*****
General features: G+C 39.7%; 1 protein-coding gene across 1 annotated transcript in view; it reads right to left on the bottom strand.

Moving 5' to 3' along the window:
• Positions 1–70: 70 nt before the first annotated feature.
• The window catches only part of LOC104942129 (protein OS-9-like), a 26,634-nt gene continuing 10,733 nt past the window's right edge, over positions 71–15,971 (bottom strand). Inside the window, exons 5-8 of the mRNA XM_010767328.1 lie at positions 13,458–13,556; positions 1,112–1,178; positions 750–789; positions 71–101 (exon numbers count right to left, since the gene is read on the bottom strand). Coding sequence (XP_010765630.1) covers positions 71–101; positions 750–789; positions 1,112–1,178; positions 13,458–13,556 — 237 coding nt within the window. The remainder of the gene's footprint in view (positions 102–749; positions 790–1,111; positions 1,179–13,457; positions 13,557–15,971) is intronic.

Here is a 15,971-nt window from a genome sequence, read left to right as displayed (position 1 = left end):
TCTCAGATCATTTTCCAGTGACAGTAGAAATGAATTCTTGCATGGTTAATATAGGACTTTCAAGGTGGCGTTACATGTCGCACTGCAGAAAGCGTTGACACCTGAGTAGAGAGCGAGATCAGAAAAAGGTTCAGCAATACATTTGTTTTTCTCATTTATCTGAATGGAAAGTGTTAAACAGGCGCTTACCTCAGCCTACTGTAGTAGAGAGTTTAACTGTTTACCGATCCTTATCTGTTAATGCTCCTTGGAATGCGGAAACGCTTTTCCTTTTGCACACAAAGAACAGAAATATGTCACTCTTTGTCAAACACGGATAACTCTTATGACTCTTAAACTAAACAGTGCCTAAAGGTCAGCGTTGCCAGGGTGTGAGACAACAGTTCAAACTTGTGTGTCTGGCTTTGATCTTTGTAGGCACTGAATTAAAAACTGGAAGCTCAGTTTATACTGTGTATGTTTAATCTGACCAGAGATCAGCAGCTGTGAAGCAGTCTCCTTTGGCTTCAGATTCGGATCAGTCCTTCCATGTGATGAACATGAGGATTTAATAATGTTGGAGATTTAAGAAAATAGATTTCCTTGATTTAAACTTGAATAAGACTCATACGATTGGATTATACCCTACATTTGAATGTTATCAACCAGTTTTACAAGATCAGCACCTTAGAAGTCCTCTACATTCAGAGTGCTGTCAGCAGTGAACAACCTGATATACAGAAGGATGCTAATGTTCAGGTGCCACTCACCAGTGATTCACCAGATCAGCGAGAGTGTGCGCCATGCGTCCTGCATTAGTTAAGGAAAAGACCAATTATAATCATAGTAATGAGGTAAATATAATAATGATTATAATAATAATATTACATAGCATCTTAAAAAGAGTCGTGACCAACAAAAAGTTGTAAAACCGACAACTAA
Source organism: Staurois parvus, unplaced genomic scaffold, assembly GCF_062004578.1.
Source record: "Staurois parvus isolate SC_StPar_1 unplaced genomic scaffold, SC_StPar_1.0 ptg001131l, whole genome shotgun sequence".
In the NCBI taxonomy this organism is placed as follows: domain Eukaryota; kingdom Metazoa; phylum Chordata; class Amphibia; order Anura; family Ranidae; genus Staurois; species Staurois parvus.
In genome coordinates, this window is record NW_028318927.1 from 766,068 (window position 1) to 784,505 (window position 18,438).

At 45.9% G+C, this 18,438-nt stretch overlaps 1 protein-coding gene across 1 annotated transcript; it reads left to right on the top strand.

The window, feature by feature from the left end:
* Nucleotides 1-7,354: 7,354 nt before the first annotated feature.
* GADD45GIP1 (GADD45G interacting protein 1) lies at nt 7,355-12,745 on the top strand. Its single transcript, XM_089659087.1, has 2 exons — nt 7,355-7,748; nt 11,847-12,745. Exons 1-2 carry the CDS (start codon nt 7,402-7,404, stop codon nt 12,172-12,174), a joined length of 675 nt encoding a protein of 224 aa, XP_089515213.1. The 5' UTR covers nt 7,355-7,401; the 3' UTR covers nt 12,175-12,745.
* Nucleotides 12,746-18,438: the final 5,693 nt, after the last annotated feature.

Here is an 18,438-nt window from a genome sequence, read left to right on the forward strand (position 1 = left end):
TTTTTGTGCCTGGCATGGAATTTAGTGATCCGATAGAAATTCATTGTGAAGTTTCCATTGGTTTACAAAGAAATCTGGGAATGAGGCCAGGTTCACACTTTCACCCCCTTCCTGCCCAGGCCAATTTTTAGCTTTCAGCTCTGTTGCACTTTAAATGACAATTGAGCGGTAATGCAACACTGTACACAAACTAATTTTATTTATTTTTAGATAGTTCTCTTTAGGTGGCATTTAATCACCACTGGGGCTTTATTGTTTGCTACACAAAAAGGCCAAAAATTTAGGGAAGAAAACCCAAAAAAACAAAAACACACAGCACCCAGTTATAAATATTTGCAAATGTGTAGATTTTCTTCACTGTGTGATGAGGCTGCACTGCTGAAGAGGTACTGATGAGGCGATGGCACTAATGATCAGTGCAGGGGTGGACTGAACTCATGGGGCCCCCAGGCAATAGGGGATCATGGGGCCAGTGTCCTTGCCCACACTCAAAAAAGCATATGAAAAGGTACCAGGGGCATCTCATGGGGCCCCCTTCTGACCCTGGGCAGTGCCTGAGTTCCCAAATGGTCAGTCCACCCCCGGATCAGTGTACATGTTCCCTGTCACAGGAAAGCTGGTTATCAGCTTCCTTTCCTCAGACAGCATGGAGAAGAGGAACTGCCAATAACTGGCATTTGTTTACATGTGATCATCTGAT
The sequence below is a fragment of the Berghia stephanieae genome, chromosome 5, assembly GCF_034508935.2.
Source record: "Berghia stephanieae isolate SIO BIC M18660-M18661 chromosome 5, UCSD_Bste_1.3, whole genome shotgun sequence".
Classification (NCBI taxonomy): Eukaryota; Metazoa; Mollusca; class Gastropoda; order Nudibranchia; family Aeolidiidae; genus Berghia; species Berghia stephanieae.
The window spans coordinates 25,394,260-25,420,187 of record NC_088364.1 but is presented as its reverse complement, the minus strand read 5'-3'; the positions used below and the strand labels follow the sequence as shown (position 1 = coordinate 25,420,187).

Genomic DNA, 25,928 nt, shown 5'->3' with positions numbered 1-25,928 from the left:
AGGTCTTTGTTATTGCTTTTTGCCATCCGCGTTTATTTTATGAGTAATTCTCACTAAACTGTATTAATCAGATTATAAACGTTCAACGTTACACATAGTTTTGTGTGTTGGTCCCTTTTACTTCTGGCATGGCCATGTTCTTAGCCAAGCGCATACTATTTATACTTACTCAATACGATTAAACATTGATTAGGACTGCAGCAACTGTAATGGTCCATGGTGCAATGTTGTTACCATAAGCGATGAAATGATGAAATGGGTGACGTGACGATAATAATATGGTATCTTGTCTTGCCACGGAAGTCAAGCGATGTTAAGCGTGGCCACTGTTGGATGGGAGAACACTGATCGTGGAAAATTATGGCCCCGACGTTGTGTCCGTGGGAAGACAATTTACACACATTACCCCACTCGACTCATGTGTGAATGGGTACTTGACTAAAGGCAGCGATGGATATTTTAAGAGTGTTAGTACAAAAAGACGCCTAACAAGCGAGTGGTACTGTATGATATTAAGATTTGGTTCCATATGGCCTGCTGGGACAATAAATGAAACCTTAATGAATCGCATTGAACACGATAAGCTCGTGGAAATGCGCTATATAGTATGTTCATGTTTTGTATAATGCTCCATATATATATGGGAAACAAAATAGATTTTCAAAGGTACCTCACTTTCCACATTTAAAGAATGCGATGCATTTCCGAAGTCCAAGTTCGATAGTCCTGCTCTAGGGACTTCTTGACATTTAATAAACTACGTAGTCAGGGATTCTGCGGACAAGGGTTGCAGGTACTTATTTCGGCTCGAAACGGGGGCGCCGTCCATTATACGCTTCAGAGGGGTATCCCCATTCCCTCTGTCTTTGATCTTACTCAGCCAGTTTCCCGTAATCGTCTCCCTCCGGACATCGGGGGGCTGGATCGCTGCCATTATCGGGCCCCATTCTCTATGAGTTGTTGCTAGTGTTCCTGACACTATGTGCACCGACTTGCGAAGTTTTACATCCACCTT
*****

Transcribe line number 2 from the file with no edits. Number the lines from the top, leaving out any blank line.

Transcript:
Moving 5' to 3' along the window: